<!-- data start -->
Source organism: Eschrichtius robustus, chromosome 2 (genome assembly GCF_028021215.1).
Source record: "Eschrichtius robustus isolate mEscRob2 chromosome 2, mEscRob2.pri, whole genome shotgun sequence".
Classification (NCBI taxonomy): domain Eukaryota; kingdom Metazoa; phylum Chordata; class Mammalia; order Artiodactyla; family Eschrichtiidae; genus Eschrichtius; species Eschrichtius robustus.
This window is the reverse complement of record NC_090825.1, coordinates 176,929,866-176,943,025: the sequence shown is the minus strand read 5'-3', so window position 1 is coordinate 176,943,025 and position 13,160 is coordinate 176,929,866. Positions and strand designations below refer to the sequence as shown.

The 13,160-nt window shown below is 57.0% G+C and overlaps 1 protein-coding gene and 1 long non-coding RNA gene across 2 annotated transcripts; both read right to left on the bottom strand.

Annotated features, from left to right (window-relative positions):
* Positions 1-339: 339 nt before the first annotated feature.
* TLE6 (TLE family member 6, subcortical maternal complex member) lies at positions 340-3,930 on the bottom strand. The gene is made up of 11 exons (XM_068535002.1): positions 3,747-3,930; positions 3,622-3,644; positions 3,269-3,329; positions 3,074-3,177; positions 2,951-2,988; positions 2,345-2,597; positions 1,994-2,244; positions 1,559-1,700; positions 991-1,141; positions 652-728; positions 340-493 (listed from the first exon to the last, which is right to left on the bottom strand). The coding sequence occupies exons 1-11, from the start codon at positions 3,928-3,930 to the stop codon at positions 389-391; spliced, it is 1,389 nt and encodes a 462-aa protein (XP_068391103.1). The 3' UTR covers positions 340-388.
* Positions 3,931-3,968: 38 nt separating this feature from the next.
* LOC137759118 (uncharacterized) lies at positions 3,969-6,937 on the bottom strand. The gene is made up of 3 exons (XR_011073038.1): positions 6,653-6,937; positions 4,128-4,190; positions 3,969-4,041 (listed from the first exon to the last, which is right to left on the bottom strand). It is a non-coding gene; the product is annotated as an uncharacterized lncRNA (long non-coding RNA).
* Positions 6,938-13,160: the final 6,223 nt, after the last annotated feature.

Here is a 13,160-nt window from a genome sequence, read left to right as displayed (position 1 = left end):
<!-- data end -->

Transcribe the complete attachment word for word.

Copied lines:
Source organism: Eschrichtius robustus, chromosome 2 (genome assembly GCF_028021215.1).
Source record: "Eschrichtius robustus isolate mEscRob2 chromosome 2, mEscRob2.pri, whole genome shotgun sequence".
Classification (NCBI taxonomy): domain Eukaryota; kingdom Metazoa; phylum Chordata; class Mammalia; order Artiodactyla; family Eschrichtiidae; genus Eschrichtius; species Eschrichtius robustus.
This window is the reverse complement of record NC_090825.1, coordinates 176,929,866-176,943,025: the sequence shown is the minus strand read 5'-3', so window position 1 is coordinate 176,943,025 and position 13,160 is coordinate 176,929,866. Positions and strand designations below refer to the sequence as shown.

The 13,160-nt window shown below is 57.0% G+C and overlaps 1 protein-coding gene and 1 long non-coding RNA gene across 2 annotated transcripts; both read right to left on the bottom strand.

Annotated features, from left to right (window-relative positions):
* Positions 1-339: 339 nt before the first annotated feature.
* TLE6 (TLE family member 6, subcortical maternal complex member) lies at positions 340-3,930 on the bottom strand. The gene is made up of 11 exons (XM_068535002.1): positions 3,747-3,930; positions 3,622-3,644; positions 3,269-3,329; positions 3,074-3,177; positions 2,951-2,988; positions 2,345-2,597; positions 1,994-2,244; positions 1,559-1,700; positions 991-1,141; positions 652-728; positions 340-493 (listed from the first exon to the last, which is right to left on the bottom strand). The coding sequence occupies exons 1-11, from the start codon at positions 3,928-3,930 to the stop codon at positions 389-391; spliced, it is 1,389 nt and encodes a 462-aa protein (XP_068391103.1). The 3' UTR covers positions 340-388.
* Positions 3,931-3,968: 38 nt separating this feature from the next.
* LOC137759118 (uncharacterized) lies at positions 3,969-6,937 on the bottom strand. The gene is made up of 3 exons (XR_011073038.1): positions 6,653-6,937; positions 4,128-4,190; positions 3,969-4,041 (listed from the first exon to the last, which is right to left on the bottom strand). It is a non-coding gene; the product is annotated as an uncharacterized lncRNA (long non-coding RNA).
* Positions 6,938-13,160: the final 6,223 nt, after the last annotated feature.

Here is a 13,160-nt window from a genome sequence, read left to right as displayed (position 1 = left end):